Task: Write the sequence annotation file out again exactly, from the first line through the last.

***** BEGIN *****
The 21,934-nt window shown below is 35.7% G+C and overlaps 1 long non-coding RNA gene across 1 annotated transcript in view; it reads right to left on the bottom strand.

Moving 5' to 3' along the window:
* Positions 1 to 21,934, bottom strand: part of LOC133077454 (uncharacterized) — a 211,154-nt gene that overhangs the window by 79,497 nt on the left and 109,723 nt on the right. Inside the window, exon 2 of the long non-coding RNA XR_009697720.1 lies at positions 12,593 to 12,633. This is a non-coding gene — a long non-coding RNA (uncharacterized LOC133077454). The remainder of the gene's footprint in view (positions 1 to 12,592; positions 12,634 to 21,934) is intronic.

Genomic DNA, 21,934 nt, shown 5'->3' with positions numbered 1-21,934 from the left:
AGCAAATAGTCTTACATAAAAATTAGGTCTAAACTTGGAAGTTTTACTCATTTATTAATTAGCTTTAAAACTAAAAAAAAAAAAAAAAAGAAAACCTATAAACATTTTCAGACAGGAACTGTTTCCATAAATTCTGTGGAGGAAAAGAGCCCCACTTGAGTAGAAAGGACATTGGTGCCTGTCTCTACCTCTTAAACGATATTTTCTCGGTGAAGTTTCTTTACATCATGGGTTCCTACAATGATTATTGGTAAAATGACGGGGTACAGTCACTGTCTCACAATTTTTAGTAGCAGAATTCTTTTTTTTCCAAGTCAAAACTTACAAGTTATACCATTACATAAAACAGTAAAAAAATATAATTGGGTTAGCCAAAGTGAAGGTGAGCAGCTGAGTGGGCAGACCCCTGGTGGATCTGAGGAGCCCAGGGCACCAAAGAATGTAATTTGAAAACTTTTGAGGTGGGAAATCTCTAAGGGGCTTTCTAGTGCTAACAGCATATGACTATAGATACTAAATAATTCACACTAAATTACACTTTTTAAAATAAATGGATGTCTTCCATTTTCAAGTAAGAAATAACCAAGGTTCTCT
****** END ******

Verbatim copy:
The 21,934-nt window shown below is 35.7% G+C and overlaps 1 long non-coding RNA gene across 1 annotated transcript in view; it reads right to left on the bottom strand.

Moving 5' to 3' along the window:
* Positions 1 to 21,934, bottom strand: part of LOC133077454 (uncharacterized) — a 211,154-nt gene that overhangs the window by 79,497 nt on the left and 109,723 nt on the right. Inside the window, exon 2 of the long non-coding RNA XR_009697720.1 lies at positions 12,593 to 12,633. This is a non-coding gene — a long non-coding RNA (uncharacterized LOC133077454). The remainder of the gene's footprint in view (positions 1 to 12,592; positions 12,634 to 21,934) is intronic.

Genomic DNA, 21,934 nt, shown 5'->3' with positions numbered 1-21,934 from the left:
AGCAAATAGTCTTACATAAAAATTAGGTCTAAACTTGGAAGTTTTACTCATTTATTAATTAGCTTTAAAACTAAAAAAAAAAAAAAAAAGAAAACCTATAAACATTTTCAGACAGGAACTGTTTCCATAAATTCTGTGGAGGAAAAGAGCCCCACTTGAGTAGAAAGGACATTGGTGCCTGTCTCTACCTCTTAAACGATATTTTCTCGGTGAAGTTTCTTTACATCATGGGTTCCTACAATGATTATTGGTAAAATGACGGGGTACAGTCACTGTCTCACAATTTTTAGTAGCAGAATTCTTTTTTTTCCAAGTCAAAACTTACAAGTTATACCATTACATAAAACAGTAAAAAAATATAATTGGGTTAGCCAAAGTGAAGGTGAGCAGCTGAGTGGGCAGACCCCTGGTGGATCTGAGGAGCCCAGGGCACCAAAGAATGTAATTTGAAAACTTTTGAGGTGGGAAATCTCTAAGGGGCTTTCTAGTGCTAACAGCATATGACTATAGATACTAAATAATTCACACTAAATTACACTTTTTAAAATAAATGGATGTCTTCCATTTTCAAGTAAGAAATAACCAAGGTTCTCT